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Exchange isn't ignoring your setting. This happens because Connection filtering occurs before Content filtering. you'll need to add the sender's ip address to the IP Allow list. https://technet.microsoft.com/en-us/library/aa997242(EXCHG.80,printer).aspx


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Yahoo now provides an SPF record: $ host -t txt yahoo.com yahoo.com descriptive text "v=spf1 redirect=_spf.mail.yahoo.com" Details on their policy here.


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If you need something that will be inspecting the content of the HTTP requests and making inferences from that, deciding whether to block the request or not (perhaps based on requests over a period of time), then yes you need something other than AWS Security Groups. The Security Groups are effectively just iptables-type firewall rules, looking at ...


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I kind of see where you're going with this. Let me add my two cents: Do I need to add an MX record to my internal DNS? No. That doesn't have any bearing on external to internal or internal to external email delivery. Do I need ask my ISP if they're able to change their PTR to mail.domain.org? That would be recommended so that when ...


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Usually this line is enough: domain.com. IN TXT "v=spf1 mx a ~all" ^1 ^2 It allows all servers listed as an MX for domain.com to send emails for this domain. It allows the server with the IP of domain.com to send emails for this domain. So … No No, but it would be good. No, to all. Change it. No, internal hostnames and ip ...


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See also How to block IP addresses from port 25 Spambots are generally poorly configured. In particular rDNS validation fails. Most (unfortuneately not all) legitimate servers have rDSN correctly configured. This allows you to make life difficult for spambots by delaying responses for poorly configured servers. Exim allows you to do this fairly easily. ...


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You don't specify your mail software but there are a number of options for this case. They can be combined. (I would recommend the first for all hosts not providing MX services. It should resolve your issue.) Configure the mail server to listen on the local host interface(s) (127.0.0.0, ::1) only. Configure the mail server to use a common server as a ...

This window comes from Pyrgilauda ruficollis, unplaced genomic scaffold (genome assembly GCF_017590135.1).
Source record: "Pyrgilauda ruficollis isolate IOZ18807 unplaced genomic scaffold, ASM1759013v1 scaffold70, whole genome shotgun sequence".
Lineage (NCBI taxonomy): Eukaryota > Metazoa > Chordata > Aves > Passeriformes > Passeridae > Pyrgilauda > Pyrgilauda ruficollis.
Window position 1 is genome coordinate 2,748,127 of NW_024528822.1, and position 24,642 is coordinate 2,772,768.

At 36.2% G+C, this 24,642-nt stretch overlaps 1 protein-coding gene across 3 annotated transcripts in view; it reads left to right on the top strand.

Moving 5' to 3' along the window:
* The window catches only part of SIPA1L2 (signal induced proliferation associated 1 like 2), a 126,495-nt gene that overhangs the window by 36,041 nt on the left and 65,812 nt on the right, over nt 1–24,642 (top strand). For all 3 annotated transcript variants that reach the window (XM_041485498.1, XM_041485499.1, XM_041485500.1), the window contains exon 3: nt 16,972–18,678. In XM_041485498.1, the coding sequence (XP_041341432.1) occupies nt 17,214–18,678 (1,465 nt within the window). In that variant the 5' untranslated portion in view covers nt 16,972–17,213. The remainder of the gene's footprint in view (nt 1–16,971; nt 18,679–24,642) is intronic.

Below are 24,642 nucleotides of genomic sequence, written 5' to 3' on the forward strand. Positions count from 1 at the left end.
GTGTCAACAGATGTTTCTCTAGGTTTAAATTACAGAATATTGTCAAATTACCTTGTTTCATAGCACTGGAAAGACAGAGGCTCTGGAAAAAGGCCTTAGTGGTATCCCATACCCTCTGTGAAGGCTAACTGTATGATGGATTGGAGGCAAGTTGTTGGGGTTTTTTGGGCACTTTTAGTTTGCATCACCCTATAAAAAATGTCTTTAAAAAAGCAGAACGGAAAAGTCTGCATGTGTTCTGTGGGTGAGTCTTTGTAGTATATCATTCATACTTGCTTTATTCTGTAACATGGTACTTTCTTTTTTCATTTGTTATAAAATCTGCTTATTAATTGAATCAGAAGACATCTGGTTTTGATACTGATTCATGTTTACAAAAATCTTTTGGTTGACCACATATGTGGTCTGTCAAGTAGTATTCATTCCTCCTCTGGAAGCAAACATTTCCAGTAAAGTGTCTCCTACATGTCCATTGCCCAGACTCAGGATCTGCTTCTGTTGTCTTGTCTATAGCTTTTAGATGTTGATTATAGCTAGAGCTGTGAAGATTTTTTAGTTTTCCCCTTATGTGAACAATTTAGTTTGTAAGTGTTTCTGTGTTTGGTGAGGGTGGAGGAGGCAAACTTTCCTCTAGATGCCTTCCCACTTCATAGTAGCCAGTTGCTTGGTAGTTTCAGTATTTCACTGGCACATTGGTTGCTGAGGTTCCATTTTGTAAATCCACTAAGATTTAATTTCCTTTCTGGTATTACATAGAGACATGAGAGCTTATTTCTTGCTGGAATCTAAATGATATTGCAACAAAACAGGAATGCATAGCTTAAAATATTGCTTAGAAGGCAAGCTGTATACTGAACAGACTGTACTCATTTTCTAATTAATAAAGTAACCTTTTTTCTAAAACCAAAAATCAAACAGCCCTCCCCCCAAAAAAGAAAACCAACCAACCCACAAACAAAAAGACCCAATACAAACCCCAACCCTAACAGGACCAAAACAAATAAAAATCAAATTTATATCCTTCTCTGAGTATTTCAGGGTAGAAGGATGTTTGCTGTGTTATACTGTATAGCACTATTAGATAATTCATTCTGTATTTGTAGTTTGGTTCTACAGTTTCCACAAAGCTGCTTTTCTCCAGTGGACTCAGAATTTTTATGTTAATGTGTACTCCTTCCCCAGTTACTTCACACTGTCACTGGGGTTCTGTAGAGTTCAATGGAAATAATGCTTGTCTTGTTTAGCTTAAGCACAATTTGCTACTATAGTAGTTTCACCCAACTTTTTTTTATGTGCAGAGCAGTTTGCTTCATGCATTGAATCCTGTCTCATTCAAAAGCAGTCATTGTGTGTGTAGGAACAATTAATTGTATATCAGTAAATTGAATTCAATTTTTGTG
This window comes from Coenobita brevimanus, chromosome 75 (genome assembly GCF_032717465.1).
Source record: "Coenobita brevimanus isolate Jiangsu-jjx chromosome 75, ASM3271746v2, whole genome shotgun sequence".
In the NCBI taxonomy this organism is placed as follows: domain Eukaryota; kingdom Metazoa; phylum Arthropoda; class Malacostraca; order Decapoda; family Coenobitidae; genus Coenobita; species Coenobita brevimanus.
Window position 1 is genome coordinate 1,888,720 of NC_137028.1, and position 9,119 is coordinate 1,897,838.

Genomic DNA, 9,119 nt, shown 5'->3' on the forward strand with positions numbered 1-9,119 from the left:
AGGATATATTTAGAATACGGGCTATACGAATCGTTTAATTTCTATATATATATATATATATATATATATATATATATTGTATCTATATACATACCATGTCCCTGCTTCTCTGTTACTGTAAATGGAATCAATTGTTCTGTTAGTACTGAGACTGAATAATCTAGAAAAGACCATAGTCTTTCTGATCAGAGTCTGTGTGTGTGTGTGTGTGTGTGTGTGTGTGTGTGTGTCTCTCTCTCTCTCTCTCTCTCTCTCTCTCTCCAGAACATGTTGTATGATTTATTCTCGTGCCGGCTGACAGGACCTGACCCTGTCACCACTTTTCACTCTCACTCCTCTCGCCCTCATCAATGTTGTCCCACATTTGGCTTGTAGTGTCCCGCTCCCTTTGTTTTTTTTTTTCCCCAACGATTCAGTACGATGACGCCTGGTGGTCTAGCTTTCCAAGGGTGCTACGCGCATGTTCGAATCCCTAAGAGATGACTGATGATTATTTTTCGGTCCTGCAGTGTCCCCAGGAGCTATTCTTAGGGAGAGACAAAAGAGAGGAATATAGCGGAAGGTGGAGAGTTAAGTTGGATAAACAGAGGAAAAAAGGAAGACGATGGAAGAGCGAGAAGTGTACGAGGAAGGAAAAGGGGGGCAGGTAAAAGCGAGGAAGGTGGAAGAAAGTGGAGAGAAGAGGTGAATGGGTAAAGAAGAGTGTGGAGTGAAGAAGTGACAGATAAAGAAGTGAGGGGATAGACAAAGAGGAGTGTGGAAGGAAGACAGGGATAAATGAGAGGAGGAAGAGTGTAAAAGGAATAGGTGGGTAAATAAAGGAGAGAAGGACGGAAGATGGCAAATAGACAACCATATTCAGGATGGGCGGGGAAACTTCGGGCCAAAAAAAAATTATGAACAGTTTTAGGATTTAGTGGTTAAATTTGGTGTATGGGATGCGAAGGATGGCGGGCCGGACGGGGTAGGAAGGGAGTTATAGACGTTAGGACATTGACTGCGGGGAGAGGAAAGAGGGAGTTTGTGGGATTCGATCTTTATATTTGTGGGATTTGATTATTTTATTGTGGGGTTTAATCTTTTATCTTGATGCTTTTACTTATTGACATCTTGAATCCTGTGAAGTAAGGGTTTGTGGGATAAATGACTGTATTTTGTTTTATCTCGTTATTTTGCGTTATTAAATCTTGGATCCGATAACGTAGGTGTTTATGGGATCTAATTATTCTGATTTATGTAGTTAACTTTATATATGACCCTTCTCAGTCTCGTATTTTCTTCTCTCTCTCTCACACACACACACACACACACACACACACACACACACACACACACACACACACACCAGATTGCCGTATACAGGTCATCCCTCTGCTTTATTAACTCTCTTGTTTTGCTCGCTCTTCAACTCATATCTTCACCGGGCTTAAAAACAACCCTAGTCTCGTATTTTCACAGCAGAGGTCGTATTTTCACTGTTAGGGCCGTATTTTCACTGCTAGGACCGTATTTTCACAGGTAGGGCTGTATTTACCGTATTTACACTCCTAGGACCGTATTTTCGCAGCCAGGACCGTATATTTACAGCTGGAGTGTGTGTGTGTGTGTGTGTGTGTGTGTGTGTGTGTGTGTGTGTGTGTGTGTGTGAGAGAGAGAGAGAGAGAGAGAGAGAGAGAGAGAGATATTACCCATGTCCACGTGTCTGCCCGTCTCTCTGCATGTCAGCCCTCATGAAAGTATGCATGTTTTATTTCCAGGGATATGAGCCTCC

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What McAfee told you is definitely the recommended approach here. Spammers intentionally try direct connections for the exact reason you pointed out - they're trying to bypass perimeter defenses. The specifics depend on your environment, preferences, and details from McAfee. Here are some links to get you started: ...


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Maybe an option to this case is put a conditional in the header field: /^(From|To):.*name[0-9]+@.*/ REJECT


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Sorry for the mess. The problem was in other configurations of my main.cf file. It would have much easier for you guys if had posted that part. Still thank you all of you guys. The value for smtpd_sasl_local_domain = was not set. Hence the postfix was not using the smtp authentication. The new values are smtpd_sasl_local_domain = $mydomain ...


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There are a number of possibilities depending on your setup. The most likely is if your network is infected and sending out spam email as part of a botnet then that issue has to be dealt with first. Otherwise you will be continually added to blacklists. You need to check all machines on the network for viruses. The second possibility, although you haven't ...


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At our organization, we use a web application firewall (the Application Security Module [ASM] from F5) to block these kinds of requests. It works by first learning a database of acceptable URLs. It is intelligent enough to figure out all of the static links as well links which may be variable. For example, if a token or unique ID is included with a request, ...


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There are some advantages to blocking such requests at the firewall level, namely: IPTABLES takes less resources to block the connection than Apache does to return an error. It will keep your log files smaller and cleaner. You mentioned blocking the hosts in httpd.conf. This is not as useful.. The bots are receiving a 404 anyway, it doesn't benefit you ...